“Sometimes, I practice in front of my family and let them give me feedback because they’re very honest,” says Brittany Rhodes of Black Girl MATHgic.
Relatives, friends, strangers, anything goes, as long as it helps you craft the perfect pitch. Here are some other ways you can better prepare for your pitch, courtesy of the SUBTA team:
- “I practice in the car. If I can recite it while driving, not referring to a paper, I know I’ve got it.” – Jennifer Cline, Director of Marketing
- “Whenever I’m going to do a public speaking engagement, I record myself practicing and rehearsing and then watch the tape. You wouldn’t believe what you can pick up on when watching yourself do something.” – Chris Chambers, SubSummit Emcee
- “I always make sure to time myself in accordance with the speaking engagement’s guidelines. Let’s say it’s three minutes: I’ll set up a timer on my phone and see if I can fit everything I want to within that time frame. If I can’t, it’s back to the drawing board!” – Paul Chambers, CEO & Co-Founder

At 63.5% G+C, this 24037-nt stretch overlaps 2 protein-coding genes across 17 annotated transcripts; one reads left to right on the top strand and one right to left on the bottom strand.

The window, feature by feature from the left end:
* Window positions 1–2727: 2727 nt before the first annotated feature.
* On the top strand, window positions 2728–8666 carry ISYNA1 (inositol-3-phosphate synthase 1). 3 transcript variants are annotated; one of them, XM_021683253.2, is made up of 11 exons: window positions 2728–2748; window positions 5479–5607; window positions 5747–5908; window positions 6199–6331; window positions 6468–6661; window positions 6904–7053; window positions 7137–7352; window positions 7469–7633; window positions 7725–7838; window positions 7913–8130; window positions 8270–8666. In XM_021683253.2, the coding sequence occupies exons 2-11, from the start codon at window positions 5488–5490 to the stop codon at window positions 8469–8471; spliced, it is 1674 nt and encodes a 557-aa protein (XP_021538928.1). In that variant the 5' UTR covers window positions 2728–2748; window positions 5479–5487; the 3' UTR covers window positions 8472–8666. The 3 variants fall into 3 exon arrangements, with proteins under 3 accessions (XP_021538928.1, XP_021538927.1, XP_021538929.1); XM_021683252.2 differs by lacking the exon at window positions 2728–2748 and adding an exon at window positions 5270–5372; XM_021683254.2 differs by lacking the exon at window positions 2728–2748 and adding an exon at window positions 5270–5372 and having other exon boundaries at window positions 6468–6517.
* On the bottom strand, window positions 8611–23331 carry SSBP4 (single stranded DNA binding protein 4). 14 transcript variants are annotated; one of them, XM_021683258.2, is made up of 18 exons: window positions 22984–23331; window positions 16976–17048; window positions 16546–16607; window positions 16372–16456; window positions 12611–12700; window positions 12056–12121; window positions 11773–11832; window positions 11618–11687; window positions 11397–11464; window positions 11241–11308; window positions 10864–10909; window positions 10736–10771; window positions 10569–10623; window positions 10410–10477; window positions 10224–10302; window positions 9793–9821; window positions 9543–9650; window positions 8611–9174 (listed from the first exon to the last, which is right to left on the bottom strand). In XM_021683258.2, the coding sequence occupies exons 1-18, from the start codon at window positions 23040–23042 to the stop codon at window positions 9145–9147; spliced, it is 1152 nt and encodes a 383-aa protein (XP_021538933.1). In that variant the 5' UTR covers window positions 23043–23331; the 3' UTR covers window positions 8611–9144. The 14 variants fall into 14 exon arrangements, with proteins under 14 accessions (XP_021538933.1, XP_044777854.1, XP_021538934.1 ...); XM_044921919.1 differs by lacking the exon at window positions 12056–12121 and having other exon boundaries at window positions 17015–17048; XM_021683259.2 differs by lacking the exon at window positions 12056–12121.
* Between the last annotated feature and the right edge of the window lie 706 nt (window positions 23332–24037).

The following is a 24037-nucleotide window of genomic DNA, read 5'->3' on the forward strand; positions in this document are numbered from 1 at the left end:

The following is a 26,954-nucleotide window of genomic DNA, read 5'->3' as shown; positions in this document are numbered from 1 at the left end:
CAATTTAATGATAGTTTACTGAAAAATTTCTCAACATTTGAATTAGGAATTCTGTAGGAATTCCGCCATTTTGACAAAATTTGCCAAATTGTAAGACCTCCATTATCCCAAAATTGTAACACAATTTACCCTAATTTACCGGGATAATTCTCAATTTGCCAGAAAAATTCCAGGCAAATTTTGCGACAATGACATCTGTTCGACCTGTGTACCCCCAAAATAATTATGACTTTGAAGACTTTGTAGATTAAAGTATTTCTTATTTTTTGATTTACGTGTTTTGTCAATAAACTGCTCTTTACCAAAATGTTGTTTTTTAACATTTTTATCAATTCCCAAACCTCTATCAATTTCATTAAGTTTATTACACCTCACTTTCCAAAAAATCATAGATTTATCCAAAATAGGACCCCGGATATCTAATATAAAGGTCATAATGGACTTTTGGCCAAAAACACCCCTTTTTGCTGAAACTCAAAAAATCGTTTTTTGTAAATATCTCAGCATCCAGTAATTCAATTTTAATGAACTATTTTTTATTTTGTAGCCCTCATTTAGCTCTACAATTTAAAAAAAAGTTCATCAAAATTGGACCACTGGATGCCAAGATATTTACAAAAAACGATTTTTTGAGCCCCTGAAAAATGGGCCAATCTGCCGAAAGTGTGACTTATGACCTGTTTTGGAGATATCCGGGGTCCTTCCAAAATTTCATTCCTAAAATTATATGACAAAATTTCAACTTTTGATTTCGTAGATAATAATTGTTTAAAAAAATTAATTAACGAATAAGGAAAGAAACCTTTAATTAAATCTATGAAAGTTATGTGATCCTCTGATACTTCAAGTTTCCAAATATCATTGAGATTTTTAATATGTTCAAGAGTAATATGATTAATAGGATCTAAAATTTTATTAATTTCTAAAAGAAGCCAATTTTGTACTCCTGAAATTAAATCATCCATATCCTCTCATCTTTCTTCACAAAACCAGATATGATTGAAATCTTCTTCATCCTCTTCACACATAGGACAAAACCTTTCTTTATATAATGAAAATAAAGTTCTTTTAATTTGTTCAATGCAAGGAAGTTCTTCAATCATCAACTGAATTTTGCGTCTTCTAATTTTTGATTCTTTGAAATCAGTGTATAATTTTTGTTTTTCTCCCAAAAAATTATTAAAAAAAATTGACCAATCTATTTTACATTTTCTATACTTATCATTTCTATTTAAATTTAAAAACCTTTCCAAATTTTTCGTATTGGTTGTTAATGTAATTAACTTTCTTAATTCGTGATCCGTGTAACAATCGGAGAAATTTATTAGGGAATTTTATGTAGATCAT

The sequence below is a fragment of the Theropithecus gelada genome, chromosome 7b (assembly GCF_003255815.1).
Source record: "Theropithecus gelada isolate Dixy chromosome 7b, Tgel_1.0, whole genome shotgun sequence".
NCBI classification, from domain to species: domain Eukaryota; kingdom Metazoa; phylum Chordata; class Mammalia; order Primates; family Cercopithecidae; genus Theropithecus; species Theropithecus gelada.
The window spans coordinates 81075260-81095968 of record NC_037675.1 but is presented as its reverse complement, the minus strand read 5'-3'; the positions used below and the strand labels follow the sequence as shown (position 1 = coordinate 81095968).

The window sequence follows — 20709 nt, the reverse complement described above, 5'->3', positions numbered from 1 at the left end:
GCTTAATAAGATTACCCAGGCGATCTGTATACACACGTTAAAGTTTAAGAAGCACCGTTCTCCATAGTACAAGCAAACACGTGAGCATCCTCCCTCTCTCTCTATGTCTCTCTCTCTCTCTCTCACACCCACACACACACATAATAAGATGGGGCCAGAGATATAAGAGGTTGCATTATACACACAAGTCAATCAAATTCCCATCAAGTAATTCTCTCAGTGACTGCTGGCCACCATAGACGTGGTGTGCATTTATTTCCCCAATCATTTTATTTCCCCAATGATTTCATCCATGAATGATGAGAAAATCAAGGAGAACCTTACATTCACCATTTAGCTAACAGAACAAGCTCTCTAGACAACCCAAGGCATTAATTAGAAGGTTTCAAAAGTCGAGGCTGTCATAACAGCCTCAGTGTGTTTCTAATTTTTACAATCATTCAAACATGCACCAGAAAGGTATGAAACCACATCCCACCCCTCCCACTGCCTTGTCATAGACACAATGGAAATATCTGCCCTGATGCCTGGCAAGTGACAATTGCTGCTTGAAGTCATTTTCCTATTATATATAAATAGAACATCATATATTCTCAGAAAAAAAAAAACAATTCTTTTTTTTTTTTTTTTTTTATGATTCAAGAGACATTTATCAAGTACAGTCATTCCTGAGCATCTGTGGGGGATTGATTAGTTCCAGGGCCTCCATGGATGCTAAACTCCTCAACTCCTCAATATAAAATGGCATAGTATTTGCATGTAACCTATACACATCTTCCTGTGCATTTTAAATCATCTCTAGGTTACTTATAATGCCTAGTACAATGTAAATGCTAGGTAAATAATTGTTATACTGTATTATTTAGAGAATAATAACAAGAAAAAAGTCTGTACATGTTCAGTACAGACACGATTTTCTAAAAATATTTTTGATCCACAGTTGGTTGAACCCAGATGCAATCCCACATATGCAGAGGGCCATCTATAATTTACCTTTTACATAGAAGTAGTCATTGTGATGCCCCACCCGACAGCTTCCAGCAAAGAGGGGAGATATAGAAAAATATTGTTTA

Watch the Tape
You’ve heard a lot of advice from the 2021 Pitch Competition finalists so far. How about watching them in action to see their preparation come to life during their pitches?
Since its inception in 2018, the SubSummit Pitch Competition has received hundreds of applications from a wide range of subscriptionpreneurs who all share a common purpose: Grow their businesses. While your journey is unique (and we can’t wait to hear all about it), your predecessors’ experiences with this event have laid the blueprint for your success.
In fact, there are hours of footage from previous rounds available to you.
When preparing for his pitch last year, Kent Scholla of Sushify sat down at his New York City desk and hit the “play” button.